- The Washington Times - Wednesday, April 26, 2006

Millions of football fans this weekend will watch one of the highest-rated sporting events on television — one in which no passes will be thrown and no touchdowns scored.

The NFL Draft 2005 attracted 34 million viewers over two days. This year, two cable networks will combine for more than 33 hours of coverage on Saturday and Sunday, plus new Internet programming and live updates on cell phones and other wireless devices.

The art of projecting which college stars will be chosen by which professional teams has turned into a big business in itself: There are hundreds of draft-related publications and Web sites. The draft is routinely one of the most highly rated programs on ESPN, and it is by far the most-watched sports show that does not feature live competition.

Last year’s draft was the highest-rated in history.

ESPN plans 17 hours of live coverage for this weekend, broadcast from Radio City Music Hall in New York. The NFL Network also will cover the draft live for the first time, offering 12 consecutive hours Saturday and four hours Sunday.

“Do I think it’s overkill? Absolutely,” said Brian Curtis, football analyst for College Sports Television. “But the NFL, unlike any other sports league, has made the game an every-day-of-the-year thing.”

Much of the draft’s appeal can be explained by the popularity of football and the NFL, which by far is the most powerful sports league in the United States. But the buzz around the event is heightened by a cottage industry of “draft gurus” who dedicate their existence to evaluating every draftable player by watching game tapes, interviewing team sources and attending pre-draft events such as the NFL Combine and Senior Bowl.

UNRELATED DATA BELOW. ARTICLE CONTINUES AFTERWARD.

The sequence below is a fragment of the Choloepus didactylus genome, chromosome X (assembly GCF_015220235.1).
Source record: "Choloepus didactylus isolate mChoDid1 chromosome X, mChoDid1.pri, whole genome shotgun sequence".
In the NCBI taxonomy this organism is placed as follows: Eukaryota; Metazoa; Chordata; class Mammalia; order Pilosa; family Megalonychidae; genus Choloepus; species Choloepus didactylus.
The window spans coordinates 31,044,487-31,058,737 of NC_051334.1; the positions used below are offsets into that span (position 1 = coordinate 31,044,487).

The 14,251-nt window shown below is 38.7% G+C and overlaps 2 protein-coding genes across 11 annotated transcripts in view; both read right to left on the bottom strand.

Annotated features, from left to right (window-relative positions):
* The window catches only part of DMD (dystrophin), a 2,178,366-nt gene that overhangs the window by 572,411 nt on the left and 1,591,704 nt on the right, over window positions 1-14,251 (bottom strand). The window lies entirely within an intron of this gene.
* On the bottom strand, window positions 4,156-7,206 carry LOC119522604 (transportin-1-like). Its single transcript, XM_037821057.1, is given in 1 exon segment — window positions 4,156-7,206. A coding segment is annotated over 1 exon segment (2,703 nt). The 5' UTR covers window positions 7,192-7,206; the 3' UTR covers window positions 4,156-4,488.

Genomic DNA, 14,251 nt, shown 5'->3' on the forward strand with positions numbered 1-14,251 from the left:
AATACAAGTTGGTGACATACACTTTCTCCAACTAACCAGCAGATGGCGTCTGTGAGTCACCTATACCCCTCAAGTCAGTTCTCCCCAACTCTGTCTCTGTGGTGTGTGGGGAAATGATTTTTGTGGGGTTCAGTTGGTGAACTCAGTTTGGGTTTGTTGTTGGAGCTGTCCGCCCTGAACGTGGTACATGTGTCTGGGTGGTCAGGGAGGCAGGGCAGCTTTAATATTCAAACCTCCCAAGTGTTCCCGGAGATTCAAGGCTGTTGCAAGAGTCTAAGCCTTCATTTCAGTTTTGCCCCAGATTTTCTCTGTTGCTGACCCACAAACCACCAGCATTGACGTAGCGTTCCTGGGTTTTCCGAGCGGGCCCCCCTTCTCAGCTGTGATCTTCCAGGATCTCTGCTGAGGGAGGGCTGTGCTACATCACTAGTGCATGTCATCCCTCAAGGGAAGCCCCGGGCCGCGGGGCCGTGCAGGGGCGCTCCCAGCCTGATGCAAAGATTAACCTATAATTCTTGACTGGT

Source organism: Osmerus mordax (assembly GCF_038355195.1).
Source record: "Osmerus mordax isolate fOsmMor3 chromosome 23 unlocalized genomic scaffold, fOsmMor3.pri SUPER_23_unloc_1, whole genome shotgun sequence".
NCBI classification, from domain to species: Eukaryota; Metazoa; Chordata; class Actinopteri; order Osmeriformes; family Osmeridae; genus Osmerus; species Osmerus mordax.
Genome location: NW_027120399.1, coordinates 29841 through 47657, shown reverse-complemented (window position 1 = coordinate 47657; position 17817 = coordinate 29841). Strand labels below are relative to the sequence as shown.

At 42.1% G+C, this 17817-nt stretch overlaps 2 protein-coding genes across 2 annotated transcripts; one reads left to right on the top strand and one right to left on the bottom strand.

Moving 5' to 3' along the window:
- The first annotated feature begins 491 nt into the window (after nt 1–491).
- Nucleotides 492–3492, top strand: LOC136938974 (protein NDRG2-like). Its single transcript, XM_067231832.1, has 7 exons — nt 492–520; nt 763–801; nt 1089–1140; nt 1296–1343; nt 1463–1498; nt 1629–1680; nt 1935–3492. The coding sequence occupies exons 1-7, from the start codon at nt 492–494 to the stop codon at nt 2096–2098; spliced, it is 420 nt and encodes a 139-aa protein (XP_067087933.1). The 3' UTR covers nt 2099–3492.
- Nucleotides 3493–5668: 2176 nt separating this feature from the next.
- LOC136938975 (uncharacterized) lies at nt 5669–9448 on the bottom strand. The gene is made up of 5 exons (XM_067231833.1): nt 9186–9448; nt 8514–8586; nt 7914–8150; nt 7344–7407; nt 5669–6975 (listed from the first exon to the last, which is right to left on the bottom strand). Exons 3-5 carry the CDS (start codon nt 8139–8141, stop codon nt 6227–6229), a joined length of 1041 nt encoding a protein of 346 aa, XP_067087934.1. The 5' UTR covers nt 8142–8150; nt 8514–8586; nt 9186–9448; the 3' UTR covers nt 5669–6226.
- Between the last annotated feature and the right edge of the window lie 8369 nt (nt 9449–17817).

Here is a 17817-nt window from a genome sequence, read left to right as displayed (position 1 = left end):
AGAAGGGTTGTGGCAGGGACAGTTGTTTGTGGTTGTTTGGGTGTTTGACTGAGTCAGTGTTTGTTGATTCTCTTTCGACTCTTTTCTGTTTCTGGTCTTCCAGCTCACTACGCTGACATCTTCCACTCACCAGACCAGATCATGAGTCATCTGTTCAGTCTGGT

This explains why there are roughly three times as many publications and Web sites devoted to draft prognostication — nearly 700, according to some estimates — as there are players chosen each year.

Longtime NFL scout Frank Coyle has published his Draft Insiders’ Digest for 15 years, and it is well-circulated among NFL teams. It sells for $70 — $100 if you include a Web-based version. Prominent magazines such as Pro Football Weekly and Street and Smith’s sell more copies of their yearly draft guides than any other issues. Web sites such as nfldraftcountdown.com also have gained in popularity in recent years.

Perhaps no draft expert is more famous than ESPN’s Mel Kiper Jr., who is as well-known for his sculpted black hair and lightning-fast delivery as for his football knowledge.

“He’s been living it, breathing it, sleeping it since he was a high school kid,” said Mike Mayock, a former defensive back for the New York Giants and a draft expert for the NFL Network.

Mr. Kiper began projecting the draft as a teenager in the late 1970s, submitting reports to team executives who encouraged him to consider selling his publications. Mr. Kiper did just that, selling his Draft Report in 1981 and joining ESPN in 1984. That became his livelihood and made him a star.

“I have a lot of friends in the league,” said Mr. Kiper, who now sells Draft Report for $27 online. “When you’re in this business for 28 years — it’s funny, with some of the kids I’m scouting now, I scouted their fathers.”

Mr. Kiper doesn’t mind all the rivals he has created with his success, knowing that the most successful are those that will put in the time to watch tape, attend games and interview scouts.

“I appreciate everyone who puts out reports and has opinions on this,” he said. “Even if you disagree with the opinion, you respect the fact that they put in the hard work.”

The sheer volume of opinion is a sign of just how big the draft has become, something that seemed very unlikely decades ago.

“Early on, there was this question of, why would you televise this, with some people calling it a nonevent,” said John Wildhack, ESPN’s senior vice president for programming acquisitions and strategy. “Now, it’s established itself as the signature event of the springtime.”

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